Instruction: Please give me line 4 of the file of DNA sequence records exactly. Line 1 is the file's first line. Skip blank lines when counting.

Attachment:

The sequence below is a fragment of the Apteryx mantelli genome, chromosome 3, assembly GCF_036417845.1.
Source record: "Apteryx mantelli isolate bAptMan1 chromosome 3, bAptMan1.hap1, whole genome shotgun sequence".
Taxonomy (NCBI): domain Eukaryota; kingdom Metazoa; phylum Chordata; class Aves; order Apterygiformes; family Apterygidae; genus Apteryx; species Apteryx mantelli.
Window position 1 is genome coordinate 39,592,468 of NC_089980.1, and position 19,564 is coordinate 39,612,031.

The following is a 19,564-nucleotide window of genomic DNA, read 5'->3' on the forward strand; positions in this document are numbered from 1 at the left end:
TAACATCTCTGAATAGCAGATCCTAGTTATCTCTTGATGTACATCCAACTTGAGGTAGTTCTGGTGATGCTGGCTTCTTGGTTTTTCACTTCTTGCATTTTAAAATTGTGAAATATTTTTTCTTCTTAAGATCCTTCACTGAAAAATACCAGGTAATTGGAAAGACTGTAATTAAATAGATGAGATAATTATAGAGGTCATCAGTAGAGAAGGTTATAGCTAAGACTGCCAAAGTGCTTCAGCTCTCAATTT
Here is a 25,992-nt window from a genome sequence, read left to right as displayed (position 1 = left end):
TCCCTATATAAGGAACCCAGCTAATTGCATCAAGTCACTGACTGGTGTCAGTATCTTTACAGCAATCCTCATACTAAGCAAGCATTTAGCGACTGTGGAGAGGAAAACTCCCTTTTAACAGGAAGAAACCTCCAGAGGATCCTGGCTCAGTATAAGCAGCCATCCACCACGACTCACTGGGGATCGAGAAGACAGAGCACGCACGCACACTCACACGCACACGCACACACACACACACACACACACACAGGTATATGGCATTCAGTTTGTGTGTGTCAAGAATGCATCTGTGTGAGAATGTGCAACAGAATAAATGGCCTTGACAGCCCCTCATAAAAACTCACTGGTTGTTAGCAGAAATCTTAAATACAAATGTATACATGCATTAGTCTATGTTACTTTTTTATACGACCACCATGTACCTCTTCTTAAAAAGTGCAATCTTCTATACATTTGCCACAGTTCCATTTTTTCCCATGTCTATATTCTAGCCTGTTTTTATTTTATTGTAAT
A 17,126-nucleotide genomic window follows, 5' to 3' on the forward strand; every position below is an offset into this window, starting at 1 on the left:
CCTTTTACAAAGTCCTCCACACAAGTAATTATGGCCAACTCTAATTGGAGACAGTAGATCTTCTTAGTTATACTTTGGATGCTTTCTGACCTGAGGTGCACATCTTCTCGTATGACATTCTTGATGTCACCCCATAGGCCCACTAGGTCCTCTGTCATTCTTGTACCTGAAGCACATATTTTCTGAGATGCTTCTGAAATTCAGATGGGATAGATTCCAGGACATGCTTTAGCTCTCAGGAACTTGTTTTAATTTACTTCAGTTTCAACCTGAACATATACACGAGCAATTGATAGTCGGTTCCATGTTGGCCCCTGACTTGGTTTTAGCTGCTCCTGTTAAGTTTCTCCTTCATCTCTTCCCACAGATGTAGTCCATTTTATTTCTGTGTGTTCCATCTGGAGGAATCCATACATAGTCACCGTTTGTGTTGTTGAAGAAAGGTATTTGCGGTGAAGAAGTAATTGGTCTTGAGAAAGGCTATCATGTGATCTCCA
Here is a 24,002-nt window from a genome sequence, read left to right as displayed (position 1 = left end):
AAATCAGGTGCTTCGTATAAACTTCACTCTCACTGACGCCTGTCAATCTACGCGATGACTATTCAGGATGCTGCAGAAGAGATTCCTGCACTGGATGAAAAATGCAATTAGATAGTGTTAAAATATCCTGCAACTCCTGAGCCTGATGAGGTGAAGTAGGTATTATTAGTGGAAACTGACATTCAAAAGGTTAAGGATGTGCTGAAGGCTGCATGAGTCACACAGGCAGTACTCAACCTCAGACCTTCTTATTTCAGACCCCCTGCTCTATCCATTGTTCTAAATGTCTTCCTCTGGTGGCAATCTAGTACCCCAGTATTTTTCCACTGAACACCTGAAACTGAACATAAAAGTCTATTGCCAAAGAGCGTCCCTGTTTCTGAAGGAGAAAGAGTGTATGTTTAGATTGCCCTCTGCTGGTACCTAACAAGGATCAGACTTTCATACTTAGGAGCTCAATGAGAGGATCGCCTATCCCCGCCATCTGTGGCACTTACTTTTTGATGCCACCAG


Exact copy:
Window position 1 is genome coordinate 39,592,468 of NC_089980.1, and position 19,564 is coordinate 39,612,031.